Practical application

Although general recommendations are a starting point, they may not work for everyone. Identifying individual GI discomfort triggers and tolerance levels allows a more targeted, patient-centered approach to optimize health and performance. GI damage is a multifactorial issue, where trial and error may be necessary during a training protocol. The individual aspect cannot be stressed enough; what works for one runner may not work for another. Strategies need to be tailored to the individual and likely, patience will be necessary to best determine what may be causing GI symptoms. Sometimes, symptoms may be due to a single, specific situation (e.g., sleep loss) and the runner never experiences GI symptoms again. Other times, the runner may have multiple factors that contributed to their GI damage or they may experience prolonged symptoms. Chronic or worsening symptoms should serve as a warning sign that something is not right, exercise cessation should be considered and further examination into the cause is warranted. Documentation is a simple starting point to track symptoms and what strategies reduce or increase symptoms. Documentation should include events (e.g., 3 h of sleep the night before) and intake (i.e., food and fluid) leading up to the event where they experienced symptoms. Once potential causes are determined, trial and error can begin to pinpoint the triggers and hopefully mitigate the prevalence and severity of GI symptoms. The recommendations that follow focus on the risk factors previously discussed.

Some of the easiest risks to address include fluid, hydration, and training behaviors. For instance, runners should prioritize acclimatizing to environmental temperatures, particularly if temperatures are hotter at the event location than where they have been training. Runners should avoid introducing new nutritional strategies on the day of an event, only consuming foods and fluids they know have not caused issues in the past. Finally, nutrient intake and timing post-event should be prioritized to minimize fluid losses during exercise and replenish muscle glycogen rapidly. In the event runners are too symptomatic to consume solid food, liquids may be better and should be consumed within 2 h post-exercise to begin the nutrient recovery process. Ultimately, euhydration allows appropriate tissue perfusion and should be prioritized by all before, during, and after activity, especially in individuals prone to GI disturbances.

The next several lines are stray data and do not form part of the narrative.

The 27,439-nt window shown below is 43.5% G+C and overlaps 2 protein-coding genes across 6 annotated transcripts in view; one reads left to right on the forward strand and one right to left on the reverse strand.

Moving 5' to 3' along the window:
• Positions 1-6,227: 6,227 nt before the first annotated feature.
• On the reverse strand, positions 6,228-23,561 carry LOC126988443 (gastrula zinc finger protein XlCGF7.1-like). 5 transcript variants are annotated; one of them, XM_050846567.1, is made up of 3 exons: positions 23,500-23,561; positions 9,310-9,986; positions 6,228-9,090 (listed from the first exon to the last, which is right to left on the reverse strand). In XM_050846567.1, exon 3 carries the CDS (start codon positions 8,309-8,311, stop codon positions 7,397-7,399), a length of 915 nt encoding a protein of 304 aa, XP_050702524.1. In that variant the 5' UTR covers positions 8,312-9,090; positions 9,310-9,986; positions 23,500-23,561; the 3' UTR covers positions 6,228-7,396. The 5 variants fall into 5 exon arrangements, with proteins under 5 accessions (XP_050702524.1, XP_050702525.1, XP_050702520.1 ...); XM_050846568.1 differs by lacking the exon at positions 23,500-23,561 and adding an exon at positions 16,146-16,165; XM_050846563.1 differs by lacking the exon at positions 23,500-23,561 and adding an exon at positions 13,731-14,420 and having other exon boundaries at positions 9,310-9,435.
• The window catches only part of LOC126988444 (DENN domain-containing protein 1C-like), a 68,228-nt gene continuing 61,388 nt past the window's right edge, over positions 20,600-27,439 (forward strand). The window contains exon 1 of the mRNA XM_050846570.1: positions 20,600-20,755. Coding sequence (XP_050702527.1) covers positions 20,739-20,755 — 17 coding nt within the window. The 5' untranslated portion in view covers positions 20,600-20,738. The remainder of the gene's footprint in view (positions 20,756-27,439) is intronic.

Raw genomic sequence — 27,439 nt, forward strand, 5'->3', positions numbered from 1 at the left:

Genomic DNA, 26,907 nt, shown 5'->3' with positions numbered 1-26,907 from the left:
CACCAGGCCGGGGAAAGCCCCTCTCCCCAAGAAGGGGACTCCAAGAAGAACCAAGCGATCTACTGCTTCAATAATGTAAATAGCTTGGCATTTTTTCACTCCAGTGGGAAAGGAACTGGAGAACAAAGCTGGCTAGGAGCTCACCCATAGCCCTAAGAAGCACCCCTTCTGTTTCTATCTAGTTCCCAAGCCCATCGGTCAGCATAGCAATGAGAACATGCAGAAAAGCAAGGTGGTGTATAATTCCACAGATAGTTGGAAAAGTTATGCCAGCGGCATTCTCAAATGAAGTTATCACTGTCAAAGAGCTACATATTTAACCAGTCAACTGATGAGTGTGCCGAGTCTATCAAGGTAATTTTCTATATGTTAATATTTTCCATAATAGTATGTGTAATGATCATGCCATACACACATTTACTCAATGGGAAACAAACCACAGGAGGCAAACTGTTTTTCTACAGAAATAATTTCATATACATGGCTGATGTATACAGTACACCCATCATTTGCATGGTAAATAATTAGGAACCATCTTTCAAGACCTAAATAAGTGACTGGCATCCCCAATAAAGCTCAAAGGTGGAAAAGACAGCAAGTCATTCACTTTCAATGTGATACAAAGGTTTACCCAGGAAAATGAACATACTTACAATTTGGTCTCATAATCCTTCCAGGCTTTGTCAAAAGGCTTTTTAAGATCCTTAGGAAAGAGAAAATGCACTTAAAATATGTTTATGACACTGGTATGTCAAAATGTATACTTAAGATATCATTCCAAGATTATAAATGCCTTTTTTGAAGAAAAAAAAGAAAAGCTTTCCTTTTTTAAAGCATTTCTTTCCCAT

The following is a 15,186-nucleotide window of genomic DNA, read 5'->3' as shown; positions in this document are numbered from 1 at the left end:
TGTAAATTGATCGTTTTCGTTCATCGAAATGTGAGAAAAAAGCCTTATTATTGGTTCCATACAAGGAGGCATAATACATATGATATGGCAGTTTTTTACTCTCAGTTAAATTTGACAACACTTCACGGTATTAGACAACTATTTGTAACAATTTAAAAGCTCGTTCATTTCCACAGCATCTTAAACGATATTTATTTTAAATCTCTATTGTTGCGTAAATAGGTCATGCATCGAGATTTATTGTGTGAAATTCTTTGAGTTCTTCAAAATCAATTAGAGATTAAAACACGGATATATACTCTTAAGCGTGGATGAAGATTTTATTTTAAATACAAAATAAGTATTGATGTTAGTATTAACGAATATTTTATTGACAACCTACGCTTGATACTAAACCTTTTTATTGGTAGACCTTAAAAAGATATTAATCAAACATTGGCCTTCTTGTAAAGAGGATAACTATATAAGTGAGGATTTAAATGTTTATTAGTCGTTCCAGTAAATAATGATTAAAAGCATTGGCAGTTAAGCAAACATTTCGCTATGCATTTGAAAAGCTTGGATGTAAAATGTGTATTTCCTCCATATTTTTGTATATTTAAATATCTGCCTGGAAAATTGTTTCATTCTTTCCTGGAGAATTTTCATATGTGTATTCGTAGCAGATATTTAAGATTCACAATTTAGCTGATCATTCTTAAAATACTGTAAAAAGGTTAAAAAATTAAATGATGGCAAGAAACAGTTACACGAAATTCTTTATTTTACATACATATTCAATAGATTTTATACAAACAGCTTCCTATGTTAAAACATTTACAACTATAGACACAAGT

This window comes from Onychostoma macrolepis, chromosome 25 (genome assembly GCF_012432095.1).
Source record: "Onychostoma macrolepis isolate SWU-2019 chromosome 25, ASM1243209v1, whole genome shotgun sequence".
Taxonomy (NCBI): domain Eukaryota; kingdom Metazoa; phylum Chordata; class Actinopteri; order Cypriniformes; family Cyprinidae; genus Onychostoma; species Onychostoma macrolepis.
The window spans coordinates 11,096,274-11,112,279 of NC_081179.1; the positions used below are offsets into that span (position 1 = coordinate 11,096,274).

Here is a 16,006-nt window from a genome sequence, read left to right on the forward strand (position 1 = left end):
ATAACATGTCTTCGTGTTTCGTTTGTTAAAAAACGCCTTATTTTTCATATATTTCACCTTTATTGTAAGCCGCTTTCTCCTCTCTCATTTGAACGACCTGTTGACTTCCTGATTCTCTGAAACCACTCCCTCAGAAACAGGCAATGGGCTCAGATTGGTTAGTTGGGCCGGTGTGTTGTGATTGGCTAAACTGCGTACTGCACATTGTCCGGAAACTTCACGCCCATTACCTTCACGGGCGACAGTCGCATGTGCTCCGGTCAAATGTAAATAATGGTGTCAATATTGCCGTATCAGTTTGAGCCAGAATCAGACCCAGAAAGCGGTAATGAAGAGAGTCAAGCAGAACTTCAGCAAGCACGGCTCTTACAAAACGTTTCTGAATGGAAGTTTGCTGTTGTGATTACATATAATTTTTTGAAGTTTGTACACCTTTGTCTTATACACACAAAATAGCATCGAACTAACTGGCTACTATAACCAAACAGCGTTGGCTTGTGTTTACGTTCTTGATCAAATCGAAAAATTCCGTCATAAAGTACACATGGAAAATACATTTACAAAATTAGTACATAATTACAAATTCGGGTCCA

More difficult factors for a runner to control include recent illness, sleep loss, and medication use. Individuals should avoid exercise if they have a fever and be cautious in the days after their fever has ceased due to a heightened immune response. If an individual experiences diarrhea or vomiting from their illness, these will promote fluid losses and fluid intake should be prioritized. We include medication use as a less controllable factor because it would be naïve to expect an individual to discontinue using medication(s) vital for their overall health. Regardless of the lack of significant results regarding medications in this paper, based on previous studies showing medications negatively affect the GI tract (Kalisch Ellett et al., 2016), we continue to support the recommendation that individuals be aware of medications known to damage the GI tract or alter physiological function before, during, and after exercise. If a runner is concerned about their medication, they should consult with their physician and/or pharmacist to better understand the mechanism of action, side effects, strategies to mitigate adverse events, and potential treatment alternatives. Finally, sleep is often the most-overlooked priority in training, and runners should minimize circadian rhythm disruptions that may exacerbate GI disturbances by prioritizing at least 7 h of sleep a night. If possible, runners should arrive early to events in different time zones or adjust their sleep schedule prior to leaving in order to ensure adequate, quality sleep at the event location.

Limitations and future research